This article represents the 11th and 12th principles in a series of articles discussing the 14 Management Principles from The Toyota Way a book authored by *Jeffrey Liker. The principles illustrated in Toyota’s management systems can be applied to improving the efficiency in dental practice operations.
In Principle #11, Toyota explores the extended network of partners and suppliers and challenges them to improve along with the growing auto business.
What dental practice would be complete without dental product and equipment suppliers and dental laboratory technicians? They play a part in the landscape of every dental practice but not considered as part of the onsite team. Each plays a vital role in patient care and cooperative teamwork with the dental practice.
It is reported that the auto industry suppliers site Toyota as the best customer but also the toughest. Not hard to get along with but expect standards of excellence from their suppliers as they demand it from their workers.
Dentists, once they find a supply company that they can depend on to meet their needs of excellent quality dental supplies at a fair price and within the practice budget are often customers for life. Finding a quality laboratory and or a dental technician with high skills, artistic flair, and can meet appointment deadlines is a challenge. Loyalty for a lab technician is built upon excellent dental prosthetic work that virtually drops into place in the patient’s mouth with little to no adjustment. Finding a lab or special technician that “understands” your standards is the key to better prosthetics and happier patients.
Toyota is cautious about what they keep in the house or outsource. Toyota outsources about 70% of vehicle components yet is involved in the core competencies in the production of these components. Teaching the suppliers, the “just in time” , philosophy of getting supplies at the point they are needed instead of storing large amounts of inventory created a constant flow without money tied up in inventory. Of course, the logistics of manufacturing cars would be more complicated than providing dental care, but the principles of having the best equipment, supplies, and lab technicians at hand is the key to continuous improvement for the dental practice. There must be the same values and quality of product standards in suppliers and lab technicians to ensure the quality of patient procedures and care.
Providing services in a dental office is about satisfying patients and keeping them coming back for care year after year. We often don’t consider how our dental equipment, consumables suppliers, and dental technicians fit into the picture of patient contentment. The patient looks to the dental office for satisfaction and is not aware of the influence of others involved with the process.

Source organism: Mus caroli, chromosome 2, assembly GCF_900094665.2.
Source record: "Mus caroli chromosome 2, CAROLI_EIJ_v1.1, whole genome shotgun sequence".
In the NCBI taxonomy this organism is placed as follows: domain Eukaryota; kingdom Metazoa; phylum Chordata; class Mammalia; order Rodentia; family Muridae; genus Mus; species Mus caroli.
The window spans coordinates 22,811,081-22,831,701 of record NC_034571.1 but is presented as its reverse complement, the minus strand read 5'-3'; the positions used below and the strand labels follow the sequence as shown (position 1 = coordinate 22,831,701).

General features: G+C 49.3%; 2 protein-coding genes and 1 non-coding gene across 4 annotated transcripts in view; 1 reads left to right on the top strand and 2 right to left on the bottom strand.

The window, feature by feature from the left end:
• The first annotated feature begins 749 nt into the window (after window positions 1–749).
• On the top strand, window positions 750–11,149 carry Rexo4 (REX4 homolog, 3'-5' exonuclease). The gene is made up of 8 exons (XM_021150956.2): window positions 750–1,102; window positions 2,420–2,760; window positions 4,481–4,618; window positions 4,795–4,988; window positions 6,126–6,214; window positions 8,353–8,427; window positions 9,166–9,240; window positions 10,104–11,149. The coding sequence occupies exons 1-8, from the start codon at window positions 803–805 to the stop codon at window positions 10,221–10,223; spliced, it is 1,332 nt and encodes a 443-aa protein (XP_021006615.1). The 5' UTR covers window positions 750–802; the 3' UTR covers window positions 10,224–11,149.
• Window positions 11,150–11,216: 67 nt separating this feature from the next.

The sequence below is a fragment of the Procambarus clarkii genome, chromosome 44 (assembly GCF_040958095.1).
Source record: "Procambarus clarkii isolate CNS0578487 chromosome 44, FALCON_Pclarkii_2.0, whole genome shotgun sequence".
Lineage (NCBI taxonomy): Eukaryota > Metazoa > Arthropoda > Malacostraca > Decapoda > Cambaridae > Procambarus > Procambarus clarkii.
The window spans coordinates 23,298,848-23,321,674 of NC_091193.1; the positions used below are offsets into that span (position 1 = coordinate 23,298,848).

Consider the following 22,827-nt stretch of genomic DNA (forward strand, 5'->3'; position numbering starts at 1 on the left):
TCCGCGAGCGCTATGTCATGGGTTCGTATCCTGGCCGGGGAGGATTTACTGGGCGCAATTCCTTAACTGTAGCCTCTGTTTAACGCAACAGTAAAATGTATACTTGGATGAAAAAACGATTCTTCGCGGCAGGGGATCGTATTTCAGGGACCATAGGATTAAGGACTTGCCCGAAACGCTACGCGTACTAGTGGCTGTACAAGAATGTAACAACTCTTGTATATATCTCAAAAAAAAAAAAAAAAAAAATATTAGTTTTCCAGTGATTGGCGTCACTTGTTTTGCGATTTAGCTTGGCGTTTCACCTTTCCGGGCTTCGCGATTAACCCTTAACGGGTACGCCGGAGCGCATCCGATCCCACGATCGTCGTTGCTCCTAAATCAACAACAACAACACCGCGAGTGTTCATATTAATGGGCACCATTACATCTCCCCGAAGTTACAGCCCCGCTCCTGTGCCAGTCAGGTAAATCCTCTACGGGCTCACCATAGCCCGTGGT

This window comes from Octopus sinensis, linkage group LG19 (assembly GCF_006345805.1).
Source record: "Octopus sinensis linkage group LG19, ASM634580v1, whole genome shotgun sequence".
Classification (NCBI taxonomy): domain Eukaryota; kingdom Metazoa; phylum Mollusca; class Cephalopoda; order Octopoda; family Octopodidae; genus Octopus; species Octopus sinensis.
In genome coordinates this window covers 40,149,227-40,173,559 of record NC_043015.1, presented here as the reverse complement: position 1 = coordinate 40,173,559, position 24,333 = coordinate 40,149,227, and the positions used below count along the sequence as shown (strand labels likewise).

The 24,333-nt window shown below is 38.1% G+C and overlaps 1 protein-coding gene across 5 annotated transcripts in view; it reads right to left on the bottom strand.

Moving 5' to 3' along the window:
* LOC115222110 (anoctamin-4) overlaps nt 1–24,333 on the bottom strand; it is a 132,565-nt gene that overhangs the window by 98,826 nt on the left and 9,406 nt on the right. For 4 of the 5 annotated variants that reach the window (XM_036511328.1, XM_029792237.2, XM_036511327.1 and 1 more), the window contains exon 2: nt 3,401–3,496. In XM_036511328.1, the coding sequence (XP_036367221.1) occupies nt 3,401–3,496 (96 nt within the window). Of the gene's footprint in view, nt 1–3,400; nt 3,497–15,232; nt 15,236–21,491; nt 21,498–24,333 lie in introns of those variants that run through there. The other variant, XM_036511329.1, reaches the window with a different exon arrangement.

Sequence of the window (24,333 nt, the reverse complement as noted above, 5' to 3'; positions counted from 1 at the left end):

Supplies that aren’t there when you need them or a lab case that wasn’t delivered on time affects patient care and satisfaction. If the patient is seated when you discover that the new crown was not delivered or worse, it is someone else’s crown in error; it is the worst case for customer service. If the crown doesn’t fit, the patient will now have to go through more impressions and another appointment. Was it the dentist or the lab? The conversation will ensue as to who is at fault. The end game must be a happy patient. The dental office is put in the position of double-checking the commitments of suppliers and lab technicians. With all that can go wrong in a dental practice, why do you have to be responsible for errant partners in dental care?
Avoid these blunders by communicating the expectations of standards of excellence to your suppliers and technicians.
Have regular conversations with your lab technician and share more than necessary information with them that may make for a better prosthetic outcome.
Principle #12 of the Toyota Way says to “go see for yourself” to understand a situation (genchi genbutsu) fully. Third-party demonstrations or explanations can distort the picture of what is going on in a case. The concept of seeing something firsthand instead with an open mind will remove preconceptions of the problems. Grasping the actual situation leads to solving the problem. Toyota used this concept working on the production and factory floors.
In the clinical area of dental practices, the dentist and dental clinical team are present during the production of dental care. When mistakes happen, one or more of the groups is there to remedy the situation. Ensuring errors never occur again may take training, better supplies, or a better system of delivering care.
To improve the result of a prosthetic, have the lab technician come to the office to observe the process of prepping, taking impressions, and other steps along the way to creating the best prosthetic. Patients will appreciate the special treatment and know you are taking extra measures to ensure they are getting the best fitting prosthetic. The feedback and suggestions from the technician can not only improve the communication, but the technician can see firsthand how the impression is taken and make any changes at that time that will affect the final product.
Originally published in The Dentist’s Network
James Anderson, DMD was an entrepreneur before becoming a dentist. His leadership and business presentations offer dentists the essentials needed to achieve the practice and life of their dreams. His speaking programs help dentists realize their full practice potential by combining dental clinical skills with excellent business skills to create a profitable and enjoyable dental practice career.